Your PPP Lender can provide you with either the SBA Form 3508, SBA Form 3508EZ, SBA Form 3508S, or a Lender equivalent. The SBA offers details on what steps to take to apply for forgiveness.
Economic Injury Disaster Loan
Unlike the PPP, the EIDL is an ongoing program, and you can still apply. The purpose of the EIDL is to help businesses meet financial obligations and operating expenses that could’ve been met had the disaster not occurred. These expenses include working capital & normal operating expenses like a continuation of health care benefits, rent, utilities, and fixed debt payments.
These expenses do not include:
- Dividends and bonuses
- Disbursements to owners, except when directly related to the performance of services
- Repayment of stockholder/ principal loans
- Expansion of facilities or acquisition of fixed assets
- Repair or replacement of physical damages
- Refinancing long term debt
The EIDL advance was a grant program offered together with the economic injury loan program. The amount of the grant was determined by the number of employees indicated on the EIDL application: $1,000/employee, up to a maximum of $10,000. The grant is no longer available, but if you received those funds, you do not have to pay them back.
Can You Apply for Both?
The simple answer is yes. You could have received funds from both the PPP and EIDL but remember the PPP ended as of August 8, 2020.
While the PPP has already ended, you can still apply for the EIDL. If you applied for the PPP before August 8, note that you cannot use funds from both loans for the same purposes.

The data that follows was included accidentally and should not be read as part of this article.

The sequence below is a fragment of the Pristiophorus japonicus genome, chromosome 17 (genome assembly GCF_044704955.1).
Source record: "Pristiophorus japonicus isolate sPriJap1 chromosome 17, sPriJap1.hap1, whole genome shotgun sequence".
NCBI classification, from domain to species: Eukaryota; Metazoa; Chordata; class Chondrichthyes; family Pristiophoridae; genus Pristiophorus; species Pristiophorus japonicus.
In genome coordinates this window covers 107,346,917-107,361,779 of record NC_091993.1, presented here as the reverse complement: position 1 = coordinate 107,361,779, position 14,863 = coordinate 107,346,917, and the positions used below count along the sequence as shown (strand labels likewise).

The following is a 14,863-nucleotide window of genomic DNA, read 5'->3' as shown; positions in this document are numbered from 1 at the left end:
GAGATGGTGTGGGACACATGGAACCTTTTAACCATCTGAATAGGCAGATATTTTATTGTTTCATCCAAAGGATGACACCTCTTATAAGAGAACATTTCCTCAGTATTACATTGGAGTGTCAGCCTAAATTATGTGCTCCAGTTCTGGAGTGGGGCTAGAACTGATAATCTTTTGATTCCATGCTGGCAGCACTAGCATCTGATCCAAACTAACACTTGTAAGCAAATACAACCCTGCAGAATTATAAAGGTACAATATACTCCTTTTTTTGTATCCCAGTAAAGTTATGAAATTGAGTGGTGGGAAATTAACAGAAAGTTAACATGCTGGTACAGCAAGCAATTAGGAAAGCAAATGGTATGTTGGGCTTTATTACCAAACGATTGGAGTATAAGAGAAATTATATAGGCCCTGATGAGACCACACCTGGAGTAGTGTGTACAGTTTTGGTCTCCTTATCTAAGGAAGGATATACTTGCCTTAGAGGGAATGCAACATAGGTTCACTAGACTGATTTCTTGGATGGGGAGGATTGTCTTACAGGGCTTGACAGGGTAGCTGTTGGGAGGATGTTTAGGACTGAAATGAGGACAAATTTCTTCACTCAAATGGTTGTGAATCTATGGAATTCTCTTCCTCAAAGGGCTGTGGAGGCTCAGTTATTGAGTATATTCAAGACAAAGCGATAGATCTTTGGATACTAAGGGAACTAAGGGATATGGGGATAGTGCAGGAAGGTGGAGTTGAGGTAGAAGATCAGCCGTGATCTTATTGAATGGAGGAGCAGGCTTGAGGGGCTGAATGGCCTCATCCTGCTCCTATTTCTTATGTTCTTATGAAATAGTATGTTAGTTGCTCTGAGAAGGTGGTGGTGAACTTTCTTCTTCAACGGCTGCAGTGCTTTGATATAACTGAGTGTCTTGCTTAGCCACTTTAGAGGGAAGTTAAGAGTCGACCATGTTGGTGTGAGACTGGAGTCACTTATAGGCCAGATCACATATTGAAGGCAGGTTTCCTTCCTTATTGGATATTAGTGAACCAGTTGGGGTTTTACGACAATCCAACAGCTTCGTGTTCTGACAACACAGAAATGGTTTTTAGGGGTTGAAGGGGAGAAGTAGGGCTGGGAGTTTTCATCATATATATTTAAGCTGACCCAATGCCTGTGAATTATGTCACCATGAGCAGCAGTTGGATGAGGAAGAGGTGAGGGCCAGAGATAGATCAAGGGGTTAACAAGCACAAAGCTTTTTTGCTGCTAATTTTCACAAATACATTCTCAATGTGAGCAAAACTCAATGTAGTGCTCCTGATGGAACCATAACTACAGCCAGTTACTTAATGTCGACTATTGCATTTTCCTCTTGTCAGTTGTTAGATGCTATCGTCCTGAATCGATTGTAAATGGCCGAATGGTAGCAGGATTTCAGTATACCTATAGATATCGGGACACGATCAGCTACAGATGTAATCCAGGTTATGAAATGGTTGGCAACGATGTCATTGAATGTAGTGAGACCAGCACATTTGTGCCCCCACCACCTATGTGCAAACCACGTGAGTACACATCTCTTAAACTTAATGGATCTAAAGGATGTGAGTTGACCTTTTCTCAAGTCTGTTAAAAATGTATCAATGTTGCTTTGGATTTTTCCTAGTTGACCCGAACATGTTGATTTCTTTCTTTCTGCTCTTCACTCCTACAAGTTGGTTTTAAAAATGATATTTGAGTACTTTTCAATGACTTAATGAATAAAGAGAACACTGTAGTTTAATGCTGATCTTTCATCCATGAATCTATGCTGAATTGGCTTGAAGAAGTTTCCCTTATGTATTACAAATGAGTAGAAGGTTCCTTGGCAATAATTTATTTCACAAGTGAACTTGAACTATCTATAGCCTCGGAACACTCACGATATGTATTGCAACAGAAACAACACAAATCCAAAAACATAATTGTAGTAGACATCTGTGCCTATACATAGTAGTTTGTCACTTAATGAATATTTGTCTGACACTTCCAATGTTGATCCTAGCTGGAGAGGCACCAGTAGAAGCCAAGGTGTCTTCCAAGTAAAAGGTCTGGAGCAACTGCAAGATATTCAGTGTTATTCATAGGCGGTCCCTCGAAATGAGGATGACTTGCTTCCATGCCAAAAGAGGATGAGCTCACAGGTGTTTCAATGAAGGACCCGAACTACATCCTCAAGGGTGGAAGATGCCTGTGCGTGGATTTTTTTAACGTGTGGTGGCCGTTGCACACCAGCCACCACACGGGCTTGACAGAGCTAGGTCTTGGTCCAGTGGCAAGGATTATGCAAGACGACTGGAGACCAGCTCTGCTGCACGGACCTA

For example, you can’t use both programs towards payroll expenses. If you used PPP funds for June payroll, you’d have to use EIDL funds for a different payroll period or other approved working capital uses. If an EIDL loan financed between January 31 and April 3 is used for payroll costs, it will be refinanced into your PPP loan if you apply for one.
Your EIDL advance grant can’t be combined with the PPP.
The EIDL did come with an advanced grant of up to $10,000 (this grant has since ended). As a grant, it won’t have to be paid back. However, it will be subtracted from the PPP loan forgiveness amount and has to be declared when you apply for the PPP and when you apply for PPP forgiveness.
Do You Still Have Questions?
Whether you’ve already received funds or you’re planning to apply, we can assist you.
The EIDL application will require you to provide information on your business’ gross revenue and cost of goods sold over the last 12 months. If you don’t have this information handy, you’ll likely need retroactive bookkeeping done so you can calculate this number correctly. Receiving forgiveness for the PPP will require thorough record-keeping as well.
If you need professional assistance with your bookkeeping records or completing your application, contact us today.